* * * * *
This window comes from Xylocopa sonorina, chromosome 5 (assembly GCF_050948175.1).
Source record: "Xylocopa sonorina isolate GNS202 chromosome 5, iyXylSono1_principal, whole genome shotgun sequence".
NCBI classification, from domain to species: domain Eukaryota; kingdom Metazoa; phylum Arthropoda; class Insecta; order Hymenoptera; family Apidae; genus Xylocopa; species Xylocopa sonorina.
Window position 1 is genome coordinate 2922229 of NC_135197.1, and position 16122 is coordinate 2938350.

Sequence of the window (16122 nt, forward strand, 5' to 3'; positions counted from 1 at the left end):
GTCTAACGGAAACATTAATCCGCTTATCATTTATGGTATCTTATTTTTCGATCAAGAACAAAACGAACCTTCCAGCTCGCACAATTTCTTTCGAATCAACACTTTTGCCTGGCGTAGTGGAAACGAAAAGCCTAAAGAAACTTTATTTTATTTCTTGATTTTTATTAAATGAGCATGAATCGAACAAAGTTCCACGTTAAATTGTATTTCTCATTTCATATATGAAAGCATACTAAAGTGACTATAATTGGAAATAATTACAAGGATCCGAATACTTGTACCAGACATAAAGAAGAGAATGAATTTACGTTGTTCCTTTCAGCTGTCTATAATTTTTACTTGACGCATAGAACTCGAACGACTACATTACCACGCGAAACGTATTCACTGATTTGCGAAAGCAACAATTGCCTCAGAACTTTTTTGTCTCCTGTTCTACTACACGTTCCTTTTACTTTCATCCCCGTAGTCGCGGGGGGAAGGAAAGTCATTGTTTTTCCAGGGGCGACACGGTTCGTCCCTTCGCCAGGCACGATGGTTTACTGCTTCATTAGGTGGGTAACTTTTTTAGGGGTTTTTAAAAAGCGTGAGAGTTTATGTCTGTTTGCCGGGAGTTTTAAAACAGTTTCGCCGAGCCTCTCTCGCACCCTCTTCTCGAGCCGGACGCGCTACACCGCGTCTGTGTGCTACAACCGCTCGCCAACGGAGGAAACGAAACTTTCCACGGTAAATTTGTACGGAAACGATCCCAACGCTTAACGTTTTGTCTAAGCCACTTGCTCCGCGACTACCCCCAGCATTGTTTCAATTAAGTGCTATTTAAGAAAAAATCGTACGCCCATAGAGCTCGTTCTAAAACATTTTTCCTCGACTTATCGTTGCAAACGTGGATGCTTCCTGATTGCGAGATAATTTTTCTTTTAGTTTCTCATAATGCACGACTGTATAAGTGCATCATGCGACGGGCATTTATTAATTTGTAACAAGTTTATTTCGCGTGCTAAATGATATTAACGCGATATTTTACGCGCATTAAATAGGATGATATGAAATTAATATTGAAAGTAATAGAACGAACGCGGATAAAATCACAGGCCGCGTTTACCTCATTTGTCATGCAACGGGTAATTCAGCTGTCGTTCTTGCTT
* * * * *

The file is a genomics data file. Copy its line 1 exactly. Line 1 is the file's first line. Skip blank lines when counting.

This window comes from Xylocopa sonorina, chromosome 5 (assembly GCF_050948175.1).